Subarachnoid haemorrhages are bad news. They may be associated with head trauma but they can occur spontaneously, when a tiny bubble on the wall of a basal artery (a ‘berry’ aneurysm) bursts. Because they are associated with arterial (ie high pressure) bleeds, they do a lot of damage.

Moles and Malignant Melanoma

MELANOCYTES are funny things. They sit in the bottom layer of the EPIDERMIS (which is the outer covering of the skin; the rest of the skin is the DERMIS) and their job is to make melanin, which they pass onto the cells on either side of them. Melanin protects cells from damage to their DNA by UV light. DNA damage can lead to cancer. People with pigmented skin do not have more melanocytes, just more melanin.

They make moles that are benign and evolve from purely intraepidermial (‘junctional’) to mix epidermal and dermal (‘compound’) and eventually purely (‘intradermal’). ie they move downwards. They may be disfiguring, or become inflamed, or be a nuisance, but they are BENIGN, although they may become malignant.

Dysplastic naevi are not entirely benign and may progress to cancer; therefore, they need to be excised completely and with a sufficient margin of normal tissue.

Melonoma (with or without the prefix ‘malignant’) is NEVER benign. Once diagnosed and excised, it is the job of the pathologist to tell the dermatologist all the technical factors which influence how it will behave and therefore what further treatment is required. The most important thing the pathological assesses is how thick the melanoma is: less than 1 millimetre (see how thin that is?) 1-2 millimetres thick, 2-3 millimetres thick, 3-4 millimetres thick or over 4 millimetres thick. The thicker they are, the worse it is.

Further treatment may include a wider local excision (WLE) of up to 3cm around the original melanoma to mop up any satellite deposits. That’s a lot, believe me.

Melanomas can spread, but they may spread in a funny way. The most usual is to the local lymph glands (or nodes). Sentinel node biopsy is a way of determining if the local nodes are involved or not. Melanoma may spread to the liver or lungs or anywhere, though. Also melanoma may occur in funny locations that never see the sun.

All cancers have abnormal genes. Some melanomas have BRAF mutations that may be used as a therapeutic target – ie if the mutation is present, certain drugs may be of help.

Lastly, people can occasionally live a long time with melanoma that has spread. Usually, though it is an aggressive cancer that kills quite quickly.

Heart Failure

Heart failure is a mode of death and not, in itself, a natural disease. As such, it must be followed on a Death Certificate by what disease caused it. It merely means that the heart can no longer fulfill its function as well as it should. If it causes death, the failure is obviously profound.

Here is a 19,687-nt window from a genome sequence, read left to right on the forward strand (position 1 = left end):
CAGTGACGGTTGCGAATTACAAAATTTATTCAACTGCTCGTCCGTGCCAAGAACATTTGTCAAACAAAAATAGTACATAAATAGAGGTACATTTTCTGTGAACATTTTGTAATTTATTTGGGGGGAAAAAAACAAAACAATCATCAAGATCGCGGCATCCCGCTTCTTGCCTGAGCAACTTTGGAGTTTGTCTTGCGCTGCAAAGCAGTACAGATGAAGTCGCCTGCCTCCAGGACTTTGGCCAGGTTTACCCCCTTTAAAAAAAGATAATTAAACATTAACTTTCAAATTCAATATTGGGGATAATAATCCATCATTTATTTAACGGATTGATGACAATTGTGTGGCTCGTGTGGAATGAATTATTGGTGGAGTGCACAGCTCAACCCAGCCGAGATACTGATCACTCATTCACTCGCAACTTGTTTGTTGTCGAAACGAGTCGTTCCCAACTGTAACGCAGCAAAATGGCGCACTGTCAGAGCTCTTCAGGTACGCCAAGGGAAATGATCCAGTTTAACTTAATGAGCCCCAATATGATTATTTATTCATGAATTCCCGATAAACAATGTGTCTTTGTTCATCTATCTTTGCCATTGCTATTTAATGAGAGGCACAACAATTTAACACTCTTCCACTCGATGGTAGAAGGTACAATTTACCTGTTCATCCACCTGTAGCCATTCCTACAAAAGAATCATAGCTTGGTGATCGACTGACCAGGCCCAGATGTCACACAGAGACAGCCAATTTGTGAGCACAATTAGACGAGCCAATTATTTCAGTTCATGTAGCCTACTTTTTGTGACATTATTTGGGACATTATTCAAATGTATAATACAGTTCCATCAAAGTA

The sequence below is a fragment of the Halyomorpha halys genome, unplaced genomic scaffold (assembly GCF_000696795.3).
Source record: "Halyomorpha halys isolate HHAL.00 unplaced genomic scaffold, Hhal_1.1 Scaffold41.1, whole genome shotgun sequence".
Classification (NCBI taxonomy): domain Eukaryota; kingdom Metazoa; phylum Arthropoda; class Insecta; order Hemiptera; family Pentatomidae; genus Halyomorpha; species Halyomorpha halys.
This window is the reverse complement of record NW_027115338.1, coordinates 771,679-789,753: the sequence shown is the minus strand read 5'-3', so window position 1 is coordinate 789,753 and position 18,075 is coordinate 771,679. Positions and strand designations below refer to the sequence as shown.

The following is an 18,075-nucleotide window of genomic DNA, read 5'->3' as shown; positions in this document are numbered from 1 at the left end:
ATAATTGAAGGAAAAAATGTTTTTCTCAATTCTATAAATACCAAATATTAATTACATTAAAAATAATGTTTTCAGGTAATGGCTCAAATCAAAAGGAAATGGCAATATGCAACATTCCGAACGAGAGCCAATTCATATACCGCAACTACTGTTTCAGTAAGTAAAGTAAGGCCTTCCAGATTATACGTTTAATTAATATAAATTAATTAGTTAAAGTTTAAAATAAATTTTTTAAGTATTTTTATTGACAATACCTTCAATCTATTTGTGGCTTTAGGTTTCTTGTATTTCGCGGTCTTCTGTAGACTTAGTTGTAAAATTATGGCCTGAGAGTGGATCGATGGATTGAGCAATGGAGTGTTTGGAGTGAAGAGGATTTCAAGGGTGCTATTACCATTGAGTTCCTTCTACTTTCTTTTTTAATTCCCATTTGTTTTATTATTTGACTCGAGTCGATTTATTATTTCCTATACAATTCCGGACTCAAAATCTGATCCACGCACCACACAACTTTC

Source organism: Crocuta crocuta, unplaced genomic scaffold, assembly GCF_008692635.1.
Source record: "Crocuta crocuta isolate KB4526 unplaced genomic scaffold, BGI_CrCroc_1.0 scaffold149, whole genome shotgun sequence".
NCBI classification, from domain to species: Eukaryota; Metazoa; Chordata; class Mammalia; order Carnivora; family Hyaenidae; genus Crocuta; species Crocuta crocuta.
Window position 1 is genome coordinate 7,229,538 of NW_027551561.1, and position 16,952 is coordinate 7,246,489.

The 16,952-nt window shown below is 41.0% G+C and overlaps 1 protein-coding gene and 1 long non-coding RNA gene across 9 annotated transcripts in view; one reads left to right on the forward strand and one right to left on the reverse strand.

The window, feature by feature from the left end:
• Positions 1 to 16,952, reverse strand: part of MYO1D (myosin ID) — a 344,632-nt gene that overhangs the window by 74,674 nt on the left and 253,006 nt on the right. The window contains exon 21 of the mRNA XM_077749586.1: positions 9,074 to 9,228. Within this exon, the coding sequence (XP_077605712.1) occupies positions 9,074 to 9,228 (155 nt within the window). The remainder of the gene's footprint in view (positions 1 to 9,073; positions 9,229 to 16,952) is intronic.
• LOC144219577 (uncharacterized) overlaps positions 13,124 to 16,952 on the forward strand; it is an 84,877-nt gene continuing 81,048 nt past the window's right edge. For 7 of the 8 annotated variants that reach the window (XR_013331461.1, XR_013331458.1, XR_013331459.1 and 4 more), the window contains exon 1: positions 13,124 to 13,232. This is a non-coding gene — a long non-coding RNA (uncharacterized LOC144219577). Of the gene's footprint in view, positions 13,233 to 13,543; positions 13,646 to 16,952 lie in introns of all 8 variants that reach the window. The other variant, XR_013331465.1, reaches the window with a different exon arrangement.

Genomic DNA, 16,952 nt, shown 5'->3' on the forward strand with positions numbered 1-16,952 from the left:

But what does ‘failure’ mean? It doesn’t usually mean the heart stops, although technically it could. It usually means that its pumping action is no longer efficient and the heart’s output is reduced. People can live with cardiac failure for a long time.

Since the heart is in fact 2 pumps, heart failure can affect just the right side, or just the left side, or most commonly both. Because the ventricle(s) is/are no long pushing out the blood as well as it/they should, it/they dilate(s) (because blood is left in them when the heart beats) and there is a rise in upstream pressure. This is why the lungs fill with water in left or biventricular failure (the atria don’t contribute a great deal to the act of pushing blood out of the heart), because the pressure in the veins of the lungs increases. The blood coming out of the lungs is slightly thicker because water has been pushed out of the blood vessel walls.

This is also why ankles swell in biventricular or right side heart failure. it also affects internal organs such as the liver and can be so severe that the liver scars (‘cardiac cirrhosis’) and may even fail itself.

The water causes breathlessness (aka DYSPNOEA). It’s worse if the patient lies flat, which is why people with cardiac failure sleep with multiple pillows propping them up.

And if the heart is not pushing out blood as it should, arteries constrict to keep up blood pressure, and the heart enlarges because blood is not being ejected but it is still coming in from the veins. The kidneys need blood pressure because they are essentially just high pressure filters; they have their own mechanisms for making sure that the pressure of blood remains reasonable.

But why? Why does it fail?

It might be for one or more of a variety of reasons. Intrinsic problems with the heart muscle (reduced blood supply causing death of myocytes and fibrosis of the heart muscle due to coronary atheroma), myocarditis (where the heart muscle is inflamed, perhaps due to an infection), cardiomyopathy (in which the heart muscle is not normal), etc; or extrinisic problems such as hypertension. If the heart has to push blood out against raised blood pressure, it has to do more work, and eventually that tells.